In addition, a part of the Advanced POWER virtualization virtual networking feature allows users to share physical adapters between logical partitions. These shared adapters, called Shared Ethernet Adapters (SEAs), are managed by a Virtual I/O Server partition which maps physical adapters under its control to virtual adapters. It is possible to map many physical Ethernet adapters to a single virtual Ethernet adapter, thereby eliminating a single physical adapter as a point of failure in the architecture.

There are a few things users of virtual networking need to consider before implementing it. First, virtual networking ultimately uses more CPU cycles on the POWER5 machine than when physical adapters are assigned to a partition. Users should consider assigning a physical adapter directly to a partition when heavy network traffic is predicted over a certain adapter. Secondly, users may want to take advantage of larger MTU sizes that virtual Ethernet allows, if they know that their applications will benefit from the reduced fragmentation and better performance that larger MTU sizes offer. The MTU size limit for SEA is smaller than Virtual Ethernet adapters, so users will have to carefully choose an MTU size so that packets are sent to external networks with minimum fragmentation.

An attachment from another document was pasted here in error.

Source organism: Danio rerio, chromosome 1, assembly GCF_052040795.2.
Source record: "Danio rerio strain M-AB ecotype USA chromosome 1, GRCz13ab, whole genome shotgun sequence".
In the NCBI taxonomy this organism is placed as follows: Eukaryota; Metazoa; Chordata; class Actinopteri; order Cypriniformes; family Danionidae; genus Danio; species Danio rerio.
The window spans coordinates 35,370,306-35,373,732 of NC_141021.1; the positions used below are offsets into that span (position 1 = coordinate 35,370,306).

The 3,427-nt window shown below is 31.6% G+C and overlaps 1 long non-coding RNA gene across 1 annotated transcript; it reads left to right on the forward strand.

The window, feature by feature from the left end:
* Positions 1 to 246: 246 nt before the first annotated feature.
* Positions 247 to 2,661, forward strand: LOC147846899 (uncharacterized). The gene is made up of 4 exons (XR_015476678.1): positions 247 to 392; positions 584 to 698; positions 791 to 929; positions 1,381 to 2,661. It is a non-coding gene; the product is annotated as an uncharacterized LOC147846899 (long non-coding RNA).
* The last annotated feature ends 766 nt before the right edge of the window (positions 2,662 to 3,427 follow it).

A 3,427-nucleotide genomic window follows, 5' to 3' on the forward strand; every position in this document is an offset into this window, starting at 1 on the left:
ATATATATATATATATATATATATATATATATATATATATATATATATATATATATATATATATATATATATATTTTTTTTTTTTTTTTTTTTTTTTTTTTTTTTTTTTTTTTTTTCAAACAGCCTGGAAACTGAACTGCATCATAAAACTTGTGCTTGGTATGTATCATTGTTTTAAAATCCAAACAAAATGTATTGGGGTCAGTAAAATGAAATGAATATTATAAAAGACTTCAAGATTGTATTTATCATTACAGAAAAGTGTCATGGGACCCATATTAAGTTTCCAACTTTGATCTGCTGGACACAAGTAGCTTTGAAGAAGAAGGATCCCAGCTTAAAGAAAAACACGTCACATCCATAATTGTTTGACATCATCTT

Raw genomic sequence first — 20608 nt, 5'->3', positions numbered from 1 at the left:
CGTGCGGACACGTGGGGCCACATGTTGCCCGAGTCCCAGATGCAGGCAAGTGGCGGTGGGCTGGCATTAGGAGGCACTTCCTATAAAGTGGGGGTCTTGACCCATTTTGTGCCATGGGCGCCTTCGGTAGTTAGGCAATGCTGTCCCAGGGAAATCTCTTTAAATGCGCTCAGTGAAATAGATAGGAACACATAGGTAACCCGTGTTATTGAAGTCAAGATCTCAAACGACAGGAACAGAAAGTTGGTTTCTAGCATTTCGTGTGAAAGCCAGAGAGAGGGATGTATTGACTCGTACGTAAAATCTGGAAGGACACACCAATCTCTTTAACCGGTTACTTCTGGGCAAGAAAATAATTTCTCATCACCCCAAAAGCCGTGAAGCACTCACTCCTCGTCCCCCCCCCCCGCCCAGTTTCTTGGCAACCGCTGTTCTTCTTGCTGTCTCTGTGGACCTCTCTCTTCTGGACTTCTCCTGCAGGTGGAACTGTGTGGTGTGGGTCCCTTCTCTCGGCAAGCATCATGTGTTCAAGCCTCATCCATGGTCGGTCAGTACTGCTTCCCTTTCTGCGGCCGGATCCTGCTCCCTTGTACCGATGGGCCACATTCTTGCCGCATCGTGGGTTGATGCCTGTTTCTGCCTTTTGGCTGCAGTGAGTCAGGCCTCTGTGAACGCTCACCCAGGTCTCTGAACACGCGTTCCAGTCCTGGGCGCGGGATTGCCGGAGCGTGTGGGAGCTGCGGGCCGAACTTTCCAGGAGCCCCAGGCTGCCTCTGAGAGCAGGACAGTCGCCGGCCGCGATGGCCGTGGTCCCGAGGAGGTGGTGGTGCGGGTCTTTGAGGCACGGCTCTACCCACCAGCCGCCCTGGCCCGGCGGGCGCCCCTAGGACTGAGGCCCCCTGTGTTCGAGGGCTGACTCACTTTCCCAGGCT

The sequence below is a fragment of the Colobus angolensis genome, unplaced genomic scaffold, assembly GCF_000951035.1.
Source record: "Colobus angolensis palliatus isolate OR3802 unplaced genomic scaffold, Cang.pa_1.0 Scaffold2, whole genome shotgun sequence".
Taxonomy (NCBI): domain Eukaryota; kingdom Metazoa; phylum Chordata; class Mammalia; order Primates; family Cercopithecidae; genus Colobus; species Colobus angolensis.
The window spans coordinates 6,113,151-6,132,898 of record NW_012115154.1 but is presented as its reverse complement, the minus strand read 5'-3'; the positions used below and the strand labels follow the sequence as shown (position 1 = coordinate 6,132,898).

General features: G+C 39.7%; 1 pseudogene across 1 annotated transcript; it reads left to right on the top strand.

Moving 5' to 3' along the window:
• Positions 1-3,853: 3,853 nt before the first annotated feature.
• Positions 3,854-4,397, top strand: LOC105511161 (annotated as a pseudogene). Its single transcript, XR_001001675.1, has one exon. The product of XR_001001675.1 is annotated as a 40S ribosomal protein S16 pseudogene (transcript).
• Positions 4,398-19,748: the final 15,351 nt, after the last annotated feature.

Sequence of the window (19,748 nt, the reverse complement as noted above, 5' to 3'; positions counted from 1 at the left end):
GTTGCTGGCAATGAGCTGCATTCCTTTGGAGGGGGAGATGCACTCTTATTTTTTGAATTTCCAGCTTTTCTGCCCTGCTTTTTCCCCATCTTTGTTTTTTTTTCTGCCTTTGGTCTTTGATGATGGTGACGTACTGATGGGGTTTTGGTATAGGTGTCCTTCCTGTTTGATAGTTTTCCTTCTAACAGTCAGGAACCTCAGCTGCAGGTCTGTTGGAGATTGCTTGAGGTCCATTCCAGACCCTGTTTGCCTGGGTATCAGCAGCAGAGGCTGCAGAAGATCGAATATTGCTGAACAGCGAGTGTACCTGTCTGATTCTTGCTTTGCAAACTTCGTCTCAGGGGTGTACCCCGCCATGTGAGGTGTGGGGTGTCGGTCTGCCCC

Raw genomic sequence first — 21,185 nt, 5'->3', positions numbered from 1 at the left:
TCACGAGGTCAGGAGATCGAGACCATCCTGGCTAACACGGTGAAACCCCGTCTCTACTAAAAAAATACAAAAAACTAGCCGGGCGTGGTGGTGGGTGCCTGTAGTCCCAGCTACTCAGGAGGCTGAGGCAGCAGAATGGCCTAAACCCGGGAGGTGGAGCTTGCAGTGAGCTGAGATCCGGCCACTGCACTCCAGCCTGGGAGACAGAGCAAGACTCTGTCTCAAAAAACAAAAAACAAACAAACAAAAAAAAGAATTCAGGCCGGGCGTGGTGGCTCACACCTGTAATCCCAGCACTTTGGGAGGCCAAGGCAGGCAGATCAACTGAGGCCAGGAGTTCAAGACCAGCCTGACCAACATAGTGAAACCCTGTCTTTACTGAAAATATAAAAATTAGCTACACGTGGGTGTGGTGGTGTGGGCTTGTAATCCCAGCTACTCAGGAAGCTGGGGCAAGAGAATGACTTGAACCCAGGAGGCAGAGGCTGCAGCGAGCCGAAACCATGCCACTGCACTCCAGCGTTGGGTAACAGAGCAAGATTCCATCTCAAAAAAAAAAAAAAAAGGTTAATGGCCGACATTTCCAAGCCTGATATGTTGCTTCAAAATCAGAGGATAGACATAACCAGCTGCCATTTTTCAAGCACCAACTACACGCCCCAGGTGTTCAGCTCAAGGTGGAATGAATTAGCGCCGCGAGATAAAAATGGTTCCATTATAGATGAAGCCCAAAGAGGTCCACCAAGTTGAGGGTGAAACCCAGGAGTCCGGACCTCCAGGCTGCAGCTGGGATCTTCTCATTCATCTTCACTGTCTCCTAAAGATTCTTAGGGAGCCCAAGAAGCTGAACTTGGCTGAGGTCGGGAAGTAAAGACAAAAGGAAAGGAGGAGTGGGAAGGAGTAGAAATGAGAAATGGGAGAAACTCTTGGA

Virtual SCSI

The Advanced POWER Virtualization feature called virtual SCSI allows access to physical disk devices which are assigned to the Virtual I/O Server (VIOS). The system administrator uses VIOS logical volume manager commands to assign disks to volume groups. The administrator creates logical volumes in the Virtual I/O Server volume groups. Either these logical volumes or the physical disks themselves may ultimately appear as physical disks (hdisks) to the Virtual I/O Server's client partitions, once they are associated with virtual SCSI host adapters. While the Virtual I/O Server software is packaged as an additional software bundle that a user purchases separately from the AIX 5.3 distribution, the virtual I/O client software is a part of the AIX 5.3 base installation media, so an administrator does not need to install any additional filesets on a Virtual SCSI client partition.